People travelling on St-Lucia’s minibuses usually pay the driver when they get on. The national government sets prices for standard routes. A single daytime journey from Castries to Gros Islet costs around XCD3 (£0.75). Water-taxi operators invariably quote high prices to tourists and can generally be bartered down. Passengers pay the water taxi fares after arriving at their destination.
Taxis are readily available on St-Lucia and can be found near the resort hotels and in towns. It is also possible to flag taxis down from the side of the street. Official cars can be recognised by their red license plates with the number prefixed by ‘TX’. Taxis are not equipped with meters, so the usual procedure is to agree on a price with the driver before getting in. There are fixed prices for standard routes; for example, the journey from Castries to Hewanorra Airport costs XCD120 (£30).
Minibuses, St-Lucia’s equivalent to public buses, operate on fixed routes around the island. Services are fairly frequent until the mid-afternoon, but after this passengers might have to wait quite a while for one to turn up. They run on main roads such as Castries to Soufriere and Vieux Fort. The minibuses hold around 14 passengers and are a much cheaper travel option when compared to taxis.
Ferries & Water Taxis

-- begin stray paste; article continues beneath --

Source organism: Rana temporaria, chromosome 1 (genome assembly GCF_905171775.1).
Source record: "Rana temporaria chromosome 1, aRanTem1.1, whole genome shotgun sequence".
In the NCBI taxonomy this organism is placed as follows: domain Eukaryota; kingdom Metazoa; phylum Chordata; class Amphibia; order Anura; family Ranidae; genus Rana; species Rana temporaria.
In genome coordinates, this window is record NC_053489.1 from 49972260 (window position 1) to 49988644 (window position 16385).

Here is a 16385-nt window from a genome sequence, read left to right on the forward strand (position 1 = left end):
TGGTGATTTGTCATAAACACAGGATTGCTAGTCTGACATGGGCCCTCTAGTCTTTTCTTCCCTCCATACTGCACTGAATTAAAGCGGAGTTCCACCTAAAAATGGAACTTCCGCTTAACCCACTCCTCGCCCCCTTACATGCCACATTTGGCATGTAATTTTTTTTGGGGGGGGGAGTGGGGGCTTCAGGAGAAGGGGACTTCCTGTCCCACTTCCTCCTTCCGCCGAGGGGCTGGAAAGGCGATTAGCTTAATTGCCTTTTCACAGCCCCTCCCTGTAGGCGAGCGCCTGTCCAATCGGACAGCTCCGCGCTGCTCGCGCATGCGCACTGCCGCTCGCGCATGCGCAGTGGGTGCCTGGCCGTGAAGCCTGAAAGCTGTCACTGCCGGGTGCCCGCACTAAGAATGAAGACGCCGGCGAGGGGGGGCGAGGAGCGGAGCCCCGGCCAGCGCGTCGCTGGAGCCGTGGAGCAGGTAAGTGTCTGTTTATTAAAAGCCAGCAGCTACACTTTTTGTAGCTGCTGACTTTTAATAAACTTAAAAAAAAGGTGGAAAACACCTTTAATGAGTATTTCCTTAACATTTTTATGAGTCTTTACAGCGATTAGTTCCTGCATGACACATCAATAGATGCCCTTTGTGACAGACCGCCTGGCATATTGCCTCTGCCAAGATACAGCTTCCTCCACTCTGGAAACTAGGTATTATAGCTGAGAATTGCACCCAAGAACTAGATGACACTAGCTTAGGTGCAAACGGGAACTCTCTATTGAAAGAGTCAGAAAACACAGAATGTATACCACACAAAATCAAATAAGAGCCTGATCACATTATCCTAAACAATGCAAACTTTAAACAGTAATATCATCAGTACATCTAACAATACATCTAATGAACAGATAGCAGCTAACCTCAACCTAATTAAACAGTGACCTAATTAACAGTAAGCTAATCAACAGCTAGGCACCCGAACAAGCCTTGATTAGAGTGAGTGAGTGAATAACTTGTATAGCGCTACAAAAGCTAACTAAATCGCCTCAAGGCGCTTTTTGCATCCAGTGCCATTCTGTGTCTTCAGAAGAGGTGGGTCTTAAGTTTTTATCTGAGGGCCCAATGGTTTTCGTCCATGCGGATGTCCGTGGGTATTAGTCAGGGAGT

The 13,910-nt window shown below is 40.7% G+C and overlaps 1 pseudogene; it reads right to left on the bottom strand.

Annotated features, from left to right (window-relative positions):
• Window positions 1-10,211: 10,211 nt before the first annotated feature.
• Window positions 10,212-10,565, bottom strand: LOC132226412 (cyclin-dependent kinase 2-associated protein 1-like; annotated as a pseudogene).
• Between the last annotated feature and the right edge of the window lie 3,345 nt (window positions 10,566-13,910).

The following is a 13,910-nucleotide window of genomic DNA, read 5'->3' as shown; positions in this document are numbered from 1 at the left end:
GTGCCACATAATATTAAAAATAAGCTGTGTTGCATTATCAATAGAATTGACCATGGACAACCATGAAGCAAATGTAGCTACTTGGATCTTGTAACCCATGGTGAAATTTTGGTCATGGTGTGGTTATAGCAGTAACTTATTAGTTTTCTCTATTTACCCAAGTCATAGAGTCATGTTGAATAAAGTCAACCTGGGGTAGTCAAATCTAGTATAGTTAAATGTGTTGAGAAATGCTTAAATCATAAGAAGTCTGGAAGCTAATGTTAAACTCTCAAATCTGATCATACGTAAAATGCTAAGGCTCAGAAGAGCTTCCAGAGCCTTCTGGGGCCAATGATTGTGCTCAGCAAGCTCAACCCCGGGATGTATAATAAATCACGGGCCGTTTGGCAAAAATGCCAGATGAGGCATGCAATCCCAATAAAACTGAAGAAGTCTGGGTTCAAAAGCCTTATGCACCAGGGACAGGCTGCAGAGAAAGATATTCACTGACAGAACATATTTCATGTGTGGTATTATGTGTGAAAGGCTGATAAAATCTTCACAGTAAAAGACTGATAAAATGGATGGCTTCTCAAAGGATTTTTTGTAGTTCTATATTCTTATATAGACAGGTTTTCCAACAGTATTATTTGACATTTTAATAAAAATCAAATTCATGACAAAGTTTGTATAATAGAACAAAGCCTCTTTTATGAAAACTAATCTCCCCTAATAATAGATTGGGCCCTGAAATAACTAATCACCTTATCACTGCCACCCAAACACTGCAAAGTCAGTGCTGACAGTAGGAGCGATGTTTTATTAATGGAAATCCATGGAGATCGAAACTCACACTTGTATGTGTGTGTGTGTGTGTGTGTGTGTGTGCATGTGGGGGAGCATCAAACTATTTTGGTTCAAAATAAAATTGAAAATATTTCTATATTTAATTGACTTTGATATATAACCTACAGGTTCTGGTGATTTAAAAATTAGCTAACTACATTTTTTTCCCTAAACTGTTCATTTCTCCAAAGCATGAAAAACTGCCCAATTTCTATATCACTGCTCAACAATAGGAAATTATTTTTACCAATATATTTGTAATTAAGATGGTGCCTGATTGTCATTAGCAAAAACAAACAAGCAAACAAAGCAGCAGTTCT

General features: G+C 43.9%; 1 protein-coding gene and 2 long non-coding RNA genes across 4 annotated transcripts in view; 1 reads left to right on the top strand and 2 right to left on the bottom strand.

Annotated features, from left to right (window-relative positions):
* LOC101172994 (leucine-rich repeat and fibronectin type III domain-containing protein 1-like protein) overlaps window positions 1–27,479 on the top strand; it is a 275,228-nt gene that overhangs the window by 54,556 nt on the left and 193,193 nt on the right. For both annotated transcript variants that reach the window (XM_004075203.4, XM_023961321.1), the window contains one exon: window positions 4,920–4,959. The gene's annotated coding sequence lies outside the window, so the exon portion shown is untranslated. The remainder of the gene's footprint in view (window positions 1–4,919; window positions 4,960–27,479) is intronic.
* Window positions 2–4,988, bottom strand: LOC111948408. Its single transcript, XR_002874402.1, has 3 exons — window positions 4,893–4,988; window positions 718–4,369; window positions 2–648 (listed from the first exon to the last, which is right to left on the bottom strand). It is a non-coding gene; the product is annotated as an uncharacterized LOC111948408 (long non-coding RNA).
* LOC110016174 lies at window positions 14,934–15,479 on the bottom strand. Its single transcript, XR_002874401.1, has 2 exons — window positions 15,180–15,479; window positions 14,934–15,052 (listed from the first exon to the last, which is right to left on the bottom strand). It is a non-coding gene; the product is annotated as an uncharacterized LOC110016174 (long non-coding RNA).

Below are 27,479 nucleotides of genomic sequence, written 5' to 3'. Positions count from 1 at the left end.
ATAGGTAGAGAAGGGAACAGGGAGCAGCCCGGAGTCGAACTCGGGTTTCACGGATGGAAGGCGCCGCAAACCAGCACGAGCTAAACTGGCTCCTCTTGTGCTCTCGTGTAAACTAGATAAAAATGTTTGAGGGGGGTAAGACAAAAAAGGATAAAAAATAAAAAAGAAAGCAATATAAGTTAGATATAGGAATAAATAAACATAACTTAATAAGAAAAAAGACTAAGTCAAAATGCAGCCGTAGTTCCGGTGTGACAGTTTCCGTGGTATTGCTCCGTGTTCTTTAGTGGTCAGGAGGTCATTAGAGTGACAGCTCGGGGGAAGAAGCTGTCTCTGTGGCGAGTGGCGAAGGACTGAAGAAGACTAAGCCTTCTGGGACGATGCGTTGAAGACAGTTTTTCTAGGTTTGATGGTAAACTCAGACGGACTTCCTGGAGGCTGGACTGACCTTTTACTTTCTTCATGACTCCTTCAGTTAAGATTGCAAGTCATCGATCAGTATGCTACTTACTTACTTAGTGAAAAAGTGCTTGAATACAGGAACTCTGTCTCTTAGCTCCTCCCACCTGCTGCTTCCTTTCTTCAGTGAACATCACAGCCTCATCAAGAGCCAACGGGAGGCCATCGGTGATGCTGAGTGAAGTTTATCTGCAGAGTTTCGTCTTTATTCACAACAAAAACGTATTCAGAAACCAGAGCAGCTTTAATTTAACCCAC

There are ferries to St-Lucia from nearby ports such as Fort de France on Martinique. L' Express Des Isles operates high-speed catamarans on routes linking Guadeloupe, Dominica, Martinique and St-Lucia. Water-taxis are an option for short trips on coastal routes. Common water-taxi routes include Reduit Beach to Pigeon Island and Soufriere to Jalousie Beach.
Although it is possible to explore St-Lucia by taxi or minibus, rental car is a more comfortable choice as it gives the option of stopping and starting at will. Pigeon Island National Park and Fort Rodney, the iconic Pitons mountain peaks, pristine rain forest, colourful botanical gardens, deserted beaches and bubbling hot springs are among the fabulous draws that are accessible on St-Lucia road trips.
Pigeon Island National Park - This is linked to the northern part of the island by a manmade causeway. Hiking trails in the park lead to peaks offering majestic views of Reduit Beach and the Caribbean. The remains of old colonial-era forts and cannons offer a glimpse into Pigeon Island’s former strategic significance.
Anse Cochon Beach - Located midway between Castries and Soufriere, is a pastoral spot with verdant vegetation ringing golden sands. The sea here is ideal for snorkelling and swimming. A trip to this beach can be combined with a visit to one to the 25 hot springs of Soufriere.
Diamond Falls Botanical Gardens - A six-acre tropical paradise featuring lush shrubs, trees and exotic blossoms. A beautiful cascade, a rejuvenating mineral spring spa and baths, hiking paths and an ambient restaurant have made the gardens one of the most popular spots on the island. The Pitons, the island’s most recognisable landmark, are a UNESCO World Heritage site. Gros Piton and Petit Piton are the twin peaks that soar above the western shoreline and offer hiking and climbing. The Pitons plug volcanic outflows feed the hot springs at Soufriere.